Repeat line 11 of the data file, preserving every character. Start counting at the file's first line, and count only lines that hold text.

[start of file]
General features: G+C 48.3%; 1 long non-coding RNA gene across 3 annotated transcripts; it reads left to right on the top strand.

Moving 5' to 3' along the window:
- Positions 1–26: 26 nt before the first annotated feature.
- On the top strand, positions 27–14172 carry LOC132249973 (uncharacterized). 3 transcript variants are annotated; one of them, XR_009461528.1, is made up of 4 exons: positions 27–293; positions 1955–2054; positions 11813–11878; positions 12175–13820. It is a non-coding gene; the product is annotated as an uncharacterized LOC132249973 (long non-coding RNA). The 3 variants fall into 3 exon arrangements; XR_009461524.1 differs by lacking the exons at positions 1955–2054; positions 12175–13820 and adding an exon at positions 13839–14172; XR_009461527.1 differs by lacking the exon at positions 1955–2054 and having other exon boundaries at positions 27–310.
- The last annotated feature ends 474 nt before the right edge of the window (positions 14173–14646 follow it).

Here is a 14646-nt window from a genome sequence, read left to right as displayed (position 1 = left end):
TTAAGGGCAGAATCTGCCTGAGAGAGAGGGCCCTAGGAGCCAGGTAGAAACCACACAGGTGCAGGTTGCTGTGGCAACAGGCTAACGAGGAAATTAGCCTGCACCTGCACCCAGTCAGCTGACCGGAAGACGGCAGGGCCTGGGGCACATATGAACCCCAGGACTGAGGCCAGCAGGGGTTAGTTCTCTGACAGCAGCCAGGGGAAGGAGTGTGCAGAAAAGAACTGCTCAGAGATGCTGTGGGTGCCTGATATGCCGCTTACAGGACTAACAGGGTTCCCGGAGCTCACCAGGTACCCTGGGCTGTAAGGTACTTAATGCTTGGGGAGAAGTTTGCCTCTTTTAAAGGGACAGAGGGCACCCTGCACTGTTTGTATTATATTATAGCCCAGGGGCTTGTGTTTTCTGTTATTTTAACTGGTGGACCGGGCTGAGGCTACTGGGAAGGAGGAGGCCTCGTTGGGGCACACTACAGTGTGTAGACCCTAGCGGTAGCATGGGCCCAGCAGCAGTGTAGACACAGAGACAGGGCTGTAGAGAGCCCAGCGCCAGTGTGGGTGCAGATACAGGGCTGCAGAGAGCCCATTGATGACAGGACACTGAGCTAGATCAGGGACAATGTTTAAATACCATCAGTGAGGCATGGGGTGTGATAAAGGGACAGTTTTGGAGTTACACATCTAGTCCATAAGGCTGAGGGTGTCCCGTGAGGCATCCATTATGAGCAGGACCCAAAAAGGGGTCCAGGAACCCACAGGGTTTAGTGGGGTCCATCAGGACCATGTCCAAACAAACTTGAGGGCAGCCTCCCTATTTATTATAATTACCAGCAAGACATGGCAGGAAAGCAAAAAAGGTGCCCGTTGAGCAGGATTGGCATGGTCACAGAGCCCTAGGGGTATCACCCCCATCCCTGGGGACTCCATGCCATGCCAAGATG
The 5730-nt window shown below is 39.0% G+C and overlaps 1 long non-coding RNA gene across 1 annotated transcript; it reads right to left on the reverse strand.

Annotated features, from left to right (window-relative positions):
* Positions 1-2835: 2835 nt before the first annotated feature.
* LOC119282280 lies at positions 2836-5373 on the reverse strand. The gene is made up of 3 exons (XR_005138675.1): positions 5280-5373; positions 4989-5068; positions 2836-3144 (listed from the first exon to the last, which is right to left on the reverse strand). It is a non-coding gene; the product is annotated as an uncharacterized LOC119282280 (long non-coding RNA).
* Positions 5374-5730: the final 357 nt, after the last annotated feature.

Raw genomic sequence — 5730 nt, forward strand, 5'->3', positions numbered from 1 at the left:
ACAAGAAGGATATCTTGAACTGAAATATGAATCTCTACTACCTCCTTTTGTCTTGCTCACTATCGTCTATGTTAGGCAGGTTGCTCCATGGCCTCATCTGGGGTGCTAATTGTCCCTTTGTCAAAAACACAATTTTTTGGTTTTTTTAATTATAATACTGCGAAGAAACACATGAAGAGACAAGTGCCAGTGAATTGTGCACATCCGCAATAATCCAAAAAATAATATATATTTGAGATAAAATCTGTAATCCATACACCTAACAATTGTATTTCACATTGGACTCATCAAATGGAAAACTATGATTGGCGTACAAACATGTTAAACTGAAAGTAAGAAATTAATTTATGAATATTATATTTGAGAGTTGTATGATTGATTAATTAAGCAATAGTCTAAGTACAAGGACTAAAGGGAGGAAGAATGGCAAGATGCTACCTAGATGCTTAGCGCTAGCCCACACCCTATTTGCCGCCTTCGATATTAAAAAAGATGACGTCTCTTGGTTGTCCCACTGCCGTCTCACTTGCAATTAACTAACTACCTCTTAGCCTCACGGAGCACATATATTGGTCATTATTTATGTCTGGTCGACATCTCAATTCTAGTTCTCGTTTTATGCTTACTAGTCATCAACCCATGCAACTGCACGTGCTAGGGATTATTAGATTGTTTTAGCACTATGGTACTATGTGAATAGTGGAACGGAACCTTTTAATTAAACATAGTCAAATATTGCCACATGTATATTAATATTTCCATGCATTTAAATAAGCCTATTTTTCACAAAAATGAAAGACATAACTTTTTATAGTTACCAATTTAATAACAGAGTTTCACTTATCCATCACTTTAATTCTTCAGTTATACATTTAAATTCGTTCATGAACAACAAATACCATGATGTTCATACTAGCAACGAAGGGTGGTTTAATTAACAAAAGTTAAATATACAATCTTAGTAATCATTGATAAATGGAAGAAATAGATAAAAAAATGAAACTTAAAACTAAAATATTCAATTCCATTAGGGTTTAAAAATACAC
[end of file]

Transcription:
* LOC119282280 lies at positions 2836-5373 on the reverse strand. The gene is made up of 3 exons (XR_005138675.1): positions 5280-5373; positions 4989-5068; positions 2836-3144 (listed from the first exon to the last, which is right to left on the reverse strand). It is a non-coding gene; the product is annotated as an uncharacterized LOC119282280 (long non-coding RNA).